Lorraine Pilkington as Ashley, a sandwich shop worker who experiences an unpredictable yet wonderful day with a stranger named Michael (Finlay Robertson). What are Michael's motives in showing Ashley a good time and is he as altruistic as he seems? Here are some of my thoughts concerning In a Day:
- This is a very different kind of indie romantic drama than I thought it would be. Sure it has all the trappings of an indie film- low-budget, bland set locations, quirky characters and story, but there's always a hint of dread, like your waiting for the character of Michael to show his true colors, like he can't be this perfect. You think these things because this isn't a mainstream film, so they don't need to end with happy endings. There's just these looks, these stares from Michael that led me to ponder while watching the film, please don't make this another Audition. I don't think I could handle that.
- As much as this is a romantic drama it is also a meditation on the effects that childhood relationships (i.e. bullying) have on people even into their adult lives. It's that meditation, that study, that brings so much more to the film.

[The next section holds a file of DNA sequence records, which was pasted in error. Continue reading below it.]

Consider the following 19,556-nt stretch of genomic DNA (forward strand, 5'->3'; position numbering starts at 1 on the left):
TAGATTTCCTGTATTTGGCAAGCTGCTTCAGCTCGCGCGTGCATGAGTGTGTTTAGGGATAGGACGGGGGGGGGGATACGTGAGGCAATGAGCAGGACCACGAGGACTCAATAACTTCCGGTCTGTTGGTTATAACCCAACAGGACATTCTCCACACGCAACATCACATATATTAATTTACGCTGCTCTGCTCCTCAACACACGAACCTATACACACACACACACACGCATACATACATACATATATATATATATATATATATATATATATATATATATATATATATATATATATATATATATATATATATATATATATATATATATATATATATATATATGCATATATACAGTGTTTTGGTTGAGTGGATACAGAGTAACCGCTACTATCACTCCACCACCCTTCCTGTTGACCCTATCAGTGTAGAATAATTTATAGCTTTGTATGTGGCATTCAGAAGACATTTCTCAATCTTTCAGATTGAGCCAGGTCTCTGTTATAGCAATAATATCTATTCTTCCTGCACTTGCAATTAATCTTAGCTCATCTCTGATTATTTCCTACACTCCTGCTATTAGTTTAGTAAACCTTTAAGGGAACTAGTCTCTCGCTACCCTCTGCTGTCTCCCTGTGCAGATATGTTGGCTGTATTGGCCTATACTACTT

- The acting is fantastic. Finlay Robertson as Michael has this stalker kind of cool charm that he amazingly somehow pulls off and makes endearing. But the one who steals the show is Lorraine Pilkington as Ashley. She's fantastic, bringing about the sad lonely women who is also both gifted and strong. Looking at her filmography she has done a lifetime's worth of television show's, but after seeing her in this, I'll have to make sure to keep a look out for her in the future. She's just that good.
- Seriously though, this is incredibly low budget, I mean amazingly so. If a director is really good, he can hide the imperfections that a low shooting budget can bring, and while first time feature length director Evan Richards does an admirable job, it's his direction that I feel really made the film feel cheaper and brought down some of my enjoyment.
- I couldn't tell until the end if In a Day was going to be a romantic drama or a horror film, and perhaps that's why the film feels so uniquely enjoyable. The story and dialogue all feel familiar and traditional, but its the music and the acting that leave the taste of prevailing dread in your mouth as it seeps through every frame of the film. Kudos to the actors for that.
So there you have it. If you like indie romantic dramas like I do (this is a very poor man's Before Sunrise/Before Sunset) and are looking for something a bit different, then give In a Day a try. I can't say it's for everyone and I can see many people disliking it, because damn if it doesn't have pacing issues, but if you're patient and stick with it, I do feel that the viewer will be rewarded with a unique spin on a tried and tired genre.